About 7,000 Maryland state workers are classified as "at will" employees, meaning that they serve at the pleasure of the governor and can be fired at any time or for any reason. Governors have long used such plum appointments to bring in trusted aides to carry out their policies and to reward political supporters. But the spoils system is also subject to serious abuse when important posts are filled with unqualified appointees or when competent jobholders become the targets of partisan witch-hunts.
During the administration of Gov. Robert L. Ehrlich Jr., who became the state's first Republican chief executive in decades when he took office in 2003, Maryland Democrats charged that's exactly what happened. Criticism of Mr. Ehrlich's termination of hundreds of state workers for alleged political unreliability and his appointment of several high-level officials with questionable credentials eventually led the Democratic-controlled state legislature to launch an investigation into the administration's hiring and firing practices, and later to order a report on its findings. That report, issued last week, suggests that some of the questionable aspects of the state's personnel law employed during Mr. Ehrlich's tenure may have found their way into the new administration of Democratic Gov. Martin O'Malley, as Republicans have frequently charged since Mr. Erhlich left office two years ago.
And while analysts at the state's Department of Legislative Services concluded that abolishing political appointments "is not a realistic or even a reasonable option," the report also acknowledged that changes were needed to better insulate mid- and lower-level workers from political pressures and suggested that employees not directly involved in political activity or policy-making should receive additional job protections. It also urged Maryland to create a "plum book" of political appointments patterned after the federal government's job list to smooth the state's next gubernatorial transition.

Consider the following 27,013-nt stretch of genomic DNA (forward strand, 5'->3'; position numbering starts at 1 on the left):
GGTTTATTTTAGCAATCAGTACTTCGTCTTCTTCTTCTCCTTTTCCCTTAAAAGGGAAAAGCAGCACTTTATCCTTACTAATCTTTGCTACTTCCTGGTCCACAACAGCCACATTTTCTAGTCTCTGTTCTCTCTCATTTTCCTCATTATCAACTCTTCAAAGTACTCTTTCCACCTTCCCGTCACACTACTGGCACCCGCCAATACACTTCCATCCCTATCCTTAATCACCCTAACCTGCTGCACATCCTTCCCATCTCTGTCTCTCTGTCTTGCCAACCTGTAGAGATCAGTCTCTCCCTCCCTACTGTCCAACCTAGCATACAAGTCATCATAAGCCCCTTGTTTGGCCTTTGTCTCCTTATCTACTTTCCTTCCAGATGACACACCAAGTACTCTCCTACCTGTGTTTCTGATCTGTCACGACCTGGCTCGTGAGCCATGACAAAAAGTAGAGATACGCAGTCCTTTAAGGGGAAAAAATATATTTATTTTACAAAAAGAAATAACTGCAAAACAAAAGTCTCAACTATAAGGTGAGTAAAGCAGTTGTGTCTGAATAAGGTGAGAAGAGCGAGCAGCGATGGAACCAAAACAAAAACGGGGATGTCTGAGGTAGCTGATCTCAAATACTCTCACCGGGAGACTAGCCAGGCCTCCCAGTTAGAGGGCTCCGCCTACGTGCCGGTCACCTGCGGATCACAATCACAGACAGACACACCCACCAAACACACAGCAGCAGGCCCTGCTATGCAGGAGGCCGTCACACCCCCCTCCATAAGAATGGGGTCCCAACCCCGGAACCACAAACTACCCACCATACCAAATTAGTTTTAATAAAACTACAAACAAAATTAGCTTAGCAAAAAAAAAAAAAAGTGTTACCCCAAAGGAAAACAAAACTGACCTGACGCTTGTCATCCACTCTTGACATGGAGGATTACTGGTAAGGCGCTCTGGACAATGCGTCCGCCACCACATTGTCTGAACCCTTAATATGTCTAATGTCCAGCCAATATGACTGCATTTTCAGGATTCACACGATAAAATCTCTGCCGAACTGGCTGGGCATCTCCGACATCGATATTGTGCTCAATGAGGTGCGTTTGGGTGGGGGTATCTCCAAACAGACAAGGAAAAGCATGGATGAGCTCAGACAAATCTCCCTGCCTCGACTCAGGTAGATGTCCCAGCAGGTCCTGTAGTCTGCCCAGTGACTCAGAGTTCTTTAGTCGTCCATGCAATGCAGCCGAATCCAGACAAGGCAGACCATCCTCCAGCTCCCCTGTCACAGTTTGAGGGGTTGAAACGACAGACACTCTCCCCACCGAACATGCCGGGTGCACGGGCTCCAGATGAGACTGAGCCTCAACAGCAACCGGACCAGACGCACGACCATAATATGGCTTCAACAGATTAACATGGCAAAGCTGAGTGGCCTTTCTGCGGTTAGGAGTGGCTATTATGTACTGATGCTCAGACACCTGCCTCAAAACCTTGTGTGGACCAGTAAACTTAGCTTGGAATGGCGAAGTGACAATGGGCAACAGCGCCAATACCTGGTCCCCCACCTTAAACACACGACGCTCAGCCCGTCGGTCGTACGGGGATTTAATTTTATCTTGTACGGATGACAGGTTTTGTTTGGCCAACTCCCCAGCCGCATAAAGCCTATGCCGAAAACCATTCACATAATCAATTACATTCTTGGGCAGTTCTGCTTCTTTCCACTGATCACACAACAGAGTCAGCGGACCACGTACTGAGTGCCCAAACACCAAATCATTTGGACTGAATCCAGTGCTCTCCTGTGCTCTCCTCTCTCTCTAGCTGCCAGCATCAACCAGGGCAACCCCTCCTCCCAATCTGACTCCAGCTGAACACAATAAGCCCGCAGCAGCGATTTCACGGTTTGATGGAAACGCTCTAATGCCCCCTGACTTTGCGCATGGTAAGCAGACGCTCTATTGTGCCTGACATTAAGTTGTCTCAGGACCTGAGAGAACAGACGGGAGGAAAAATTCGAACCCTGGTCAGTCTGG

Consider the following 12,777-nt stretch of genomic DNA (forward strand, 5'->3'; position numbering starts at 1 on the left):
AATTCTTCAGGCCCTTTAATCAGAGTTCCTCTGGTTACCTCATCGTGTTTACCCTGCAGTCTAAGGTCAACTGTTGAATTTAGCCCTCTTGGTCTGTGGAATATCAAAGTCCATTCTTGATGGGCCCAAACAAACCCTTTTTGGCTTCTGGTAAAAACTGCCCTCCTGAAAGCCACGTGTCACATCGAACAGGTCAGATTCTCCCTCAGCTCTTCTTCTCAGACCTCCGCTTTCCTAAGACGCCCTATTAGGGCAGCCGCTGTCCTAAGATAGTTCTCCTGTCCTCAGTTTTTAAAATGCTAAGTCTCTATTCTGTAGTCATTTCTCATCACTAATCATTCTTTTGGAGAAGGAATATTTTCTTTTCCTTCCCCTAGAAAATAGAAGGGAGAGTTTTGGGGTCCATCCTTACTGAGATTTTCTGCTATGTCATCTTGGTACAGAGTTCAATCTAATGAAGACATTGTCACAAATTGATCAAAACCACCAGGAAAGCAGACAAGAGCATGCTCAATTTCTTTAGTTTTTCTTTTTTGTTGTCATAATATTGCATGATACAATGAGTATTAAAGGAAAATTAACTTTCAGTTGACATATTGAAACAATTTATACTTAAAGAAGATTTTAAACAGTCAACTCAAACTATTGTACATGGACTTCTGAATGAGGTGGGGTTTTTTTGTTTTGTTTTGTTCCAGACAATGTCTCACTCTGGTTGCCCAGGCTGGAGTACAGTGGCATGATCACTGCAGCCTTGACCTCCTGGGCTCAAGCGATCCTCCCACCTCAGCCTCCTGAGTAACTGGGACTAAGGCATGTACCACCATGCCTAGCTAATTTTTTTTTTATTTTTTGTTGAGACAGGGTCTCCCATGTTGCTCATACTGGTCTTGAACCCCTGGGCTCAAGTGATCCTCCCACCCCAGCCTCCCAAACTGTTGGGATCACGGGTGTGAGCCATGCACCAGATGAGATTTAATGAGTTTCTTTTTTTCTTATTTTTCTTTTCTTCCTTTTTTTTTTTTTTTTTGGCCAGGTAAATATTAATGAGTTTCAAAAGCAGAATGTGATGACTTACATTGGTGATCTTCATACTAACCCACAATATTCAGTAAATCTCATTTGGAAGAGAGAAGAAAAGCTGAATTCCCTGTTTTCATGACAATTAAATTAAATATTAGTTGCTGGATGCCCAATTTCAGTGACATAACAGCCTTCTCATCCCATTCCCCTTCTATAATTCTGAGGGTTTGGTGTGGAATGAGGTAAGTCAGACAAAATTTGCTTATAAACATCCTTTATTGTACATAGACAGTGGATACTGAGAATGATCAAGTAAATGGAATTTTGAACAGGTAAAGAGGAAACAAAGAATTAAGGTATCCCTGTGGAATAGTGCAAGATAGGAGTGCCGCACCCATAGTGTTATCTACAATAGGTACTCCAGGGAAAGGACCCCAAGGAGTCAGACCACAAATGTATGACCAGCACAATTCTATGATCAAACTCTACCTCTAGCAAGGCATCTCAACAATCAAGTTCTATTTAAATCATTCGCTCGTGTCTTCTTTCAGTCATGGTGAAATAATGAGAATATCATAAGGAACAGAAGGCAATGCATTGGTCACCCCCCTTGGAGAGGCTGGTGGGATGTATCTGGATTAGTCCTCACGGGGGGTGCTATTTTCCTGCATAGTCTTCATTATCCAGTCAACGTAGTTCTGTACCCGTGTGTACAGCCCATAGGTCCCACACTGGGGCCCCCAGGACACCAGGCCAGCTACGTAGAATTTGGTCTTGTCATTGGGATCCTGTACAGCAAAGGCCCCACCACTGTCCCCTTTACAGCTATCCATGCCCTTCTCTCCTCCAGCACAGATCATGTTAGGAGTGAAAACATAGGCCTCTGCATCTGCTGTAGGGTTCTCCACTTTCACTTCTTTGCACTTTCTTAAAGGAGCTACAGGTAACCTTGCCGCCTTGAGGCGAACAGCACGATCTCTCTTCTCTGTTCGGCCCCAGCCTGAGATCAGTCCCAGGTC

These are reasonable suggestions that lawmakers ought to consider seriously when the legislature reconvenes this month. They also should mull whether the state really benefits from having up to one-tenth of its work force made up of political appointees.
Governors will always need to appoint top aides who can be trusted to carry out their policy agendas. But the majority of state workers currently classified as political appointees fill completely nonpartisan, non-policy-making positions. At one state prison, for example, the social workers, sociologists, physicians and psychologists are all "at will" employees.
That may be great for a governor's ability to distribute political largess, but it's rotten in terms of employee morale and keeping qualified, experienced professionals on the job. At least half of the current "at will" state workers probably could be reclassified as ordinary civil service employees with no loss of efficiency. If they're not involved in politics or in making policy, there's no reason they shouldn't enjoy the same rights and benefits as other state workers.